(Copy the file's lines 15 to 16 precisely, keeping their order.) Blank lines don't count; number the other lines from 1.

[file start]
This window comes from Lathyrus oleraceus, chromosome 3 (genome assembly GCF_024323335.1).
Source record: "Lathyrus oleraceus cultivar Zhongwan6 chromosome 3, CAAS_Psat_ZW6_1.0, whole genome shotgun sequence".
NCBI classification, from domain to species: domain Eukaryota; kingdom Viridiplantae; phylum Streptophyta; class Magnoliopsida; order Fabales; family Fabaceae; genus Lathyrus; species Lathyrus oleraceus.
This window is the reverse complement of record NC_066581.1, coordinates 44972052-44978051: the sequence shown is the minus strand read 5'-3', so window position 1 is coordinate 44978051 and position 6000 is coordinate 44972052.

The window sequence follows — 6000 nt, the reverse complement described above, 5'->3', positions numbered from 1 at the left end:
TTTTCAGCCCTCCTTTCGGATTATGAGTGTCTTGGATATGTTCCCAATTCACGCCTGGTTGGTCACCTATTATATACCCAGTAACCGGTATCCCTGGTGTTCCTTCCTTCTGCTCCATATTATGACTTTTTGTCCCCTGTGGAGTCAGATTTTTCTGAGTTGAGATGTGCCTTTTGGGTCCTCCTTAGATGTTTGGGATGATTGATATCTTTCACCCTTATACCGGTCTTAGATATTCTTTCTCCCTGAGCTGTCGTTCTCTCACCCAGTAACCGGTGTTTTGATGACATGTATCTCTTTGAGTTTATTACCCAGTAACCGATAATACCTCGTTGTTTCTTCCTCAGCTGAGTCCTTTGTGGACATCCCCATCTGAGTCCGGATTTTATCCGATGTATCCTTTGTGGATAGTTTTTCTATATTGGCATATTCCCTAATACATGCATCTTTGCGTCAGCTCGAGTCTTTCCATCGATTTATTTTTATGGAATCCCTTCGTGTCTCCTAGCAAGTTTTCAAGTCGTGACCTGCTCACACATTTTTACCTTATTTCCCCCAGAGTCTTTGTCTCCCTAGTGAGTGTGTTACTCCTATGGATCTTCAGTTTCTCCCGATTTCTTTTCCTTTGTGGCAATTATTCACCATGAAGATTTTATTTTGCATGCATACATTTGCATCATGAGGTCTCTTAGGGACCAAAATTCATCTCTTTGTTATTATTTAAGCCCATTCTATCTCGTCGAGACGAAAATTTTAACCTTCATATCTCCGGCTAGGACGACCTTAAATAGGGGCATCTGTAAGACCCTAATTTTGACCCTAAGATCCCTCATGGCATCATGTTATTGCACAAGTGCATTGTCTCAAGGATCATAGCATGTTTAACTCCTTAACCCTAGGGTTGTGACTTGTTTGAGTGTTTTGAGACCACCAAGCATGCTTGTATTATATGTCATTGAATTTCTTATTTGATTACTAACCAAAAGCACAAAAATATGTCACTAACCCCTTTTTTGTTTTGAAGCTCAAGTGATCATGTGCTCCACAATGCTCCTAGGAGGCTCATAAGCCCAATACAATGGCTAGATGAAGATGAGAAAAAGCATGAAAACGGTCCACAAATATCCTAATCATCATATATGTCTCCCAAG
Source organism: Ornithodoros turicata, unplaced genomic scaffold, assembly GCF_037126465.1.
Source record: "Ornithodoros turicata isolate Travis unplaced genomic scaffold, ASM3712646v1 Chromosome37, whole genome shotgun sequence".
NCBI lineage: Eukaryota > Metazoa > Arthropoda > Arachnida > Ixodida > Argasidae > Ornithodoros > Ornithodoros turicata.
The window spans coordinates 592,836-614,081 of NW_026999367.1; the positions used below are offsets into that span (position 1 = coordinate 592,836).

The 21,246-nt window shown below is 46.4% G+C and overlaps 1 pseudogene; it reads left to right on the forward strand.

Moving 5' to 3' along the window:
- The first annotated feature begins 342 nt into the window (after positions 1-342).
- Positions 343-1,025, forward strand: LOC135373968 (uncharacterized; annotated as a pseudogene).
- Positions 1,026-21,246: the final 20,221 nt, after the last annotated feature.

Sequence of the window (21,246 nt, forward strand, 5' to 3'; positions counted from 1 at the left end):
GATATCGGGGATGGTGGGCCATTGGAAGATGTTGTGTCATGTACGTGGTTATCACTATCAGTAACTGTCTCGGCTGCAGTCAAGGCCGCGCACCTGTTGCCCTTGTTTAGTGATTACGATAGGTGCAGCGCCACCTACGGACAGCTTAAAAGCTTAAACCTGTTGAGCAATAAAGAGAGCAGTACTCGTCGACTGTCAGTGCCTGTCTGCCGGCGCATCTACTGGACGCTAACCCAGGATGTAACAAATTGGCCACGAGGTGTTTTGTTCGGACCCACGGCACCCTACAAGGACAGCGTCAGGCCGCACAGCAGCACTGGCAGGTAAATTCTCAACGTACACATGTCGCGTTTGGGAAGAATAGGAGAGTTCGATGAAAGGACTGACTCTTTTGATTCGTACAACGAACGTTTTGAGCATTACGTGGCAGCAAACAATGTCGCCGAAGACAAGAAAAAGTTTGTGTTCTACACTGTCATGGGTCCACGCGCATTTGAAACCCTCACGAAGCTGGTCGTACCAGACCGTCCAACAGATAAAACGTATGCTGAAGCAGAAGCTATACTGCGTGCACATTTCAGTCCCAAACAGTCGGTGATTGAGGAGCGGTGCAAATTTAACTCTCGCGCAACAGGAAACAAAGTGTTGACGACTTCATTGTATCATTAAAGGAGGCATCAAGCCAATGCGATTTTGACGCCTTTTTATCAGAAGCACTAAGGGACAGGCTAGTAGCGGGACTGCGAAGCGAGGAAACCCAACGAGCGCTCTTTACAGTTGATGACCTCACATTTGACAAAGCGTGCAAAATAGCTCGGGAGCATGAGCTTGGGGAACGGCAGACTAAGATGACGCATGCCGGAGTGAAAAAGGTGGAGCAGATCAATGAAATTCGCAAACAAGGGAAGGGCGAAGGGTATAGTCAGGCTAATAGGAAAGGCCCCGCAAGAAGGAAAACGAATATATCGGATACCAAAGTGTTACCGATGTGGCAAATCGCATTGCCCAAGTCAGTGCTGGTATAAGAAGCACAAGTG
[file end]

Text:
- Positions 1,026-21,246: the final 20,221 nt, after the last annotated feature.

Sequence of the window (21,246 nt, forward strand, 5' to 3'; positions counted from 1 at the left end):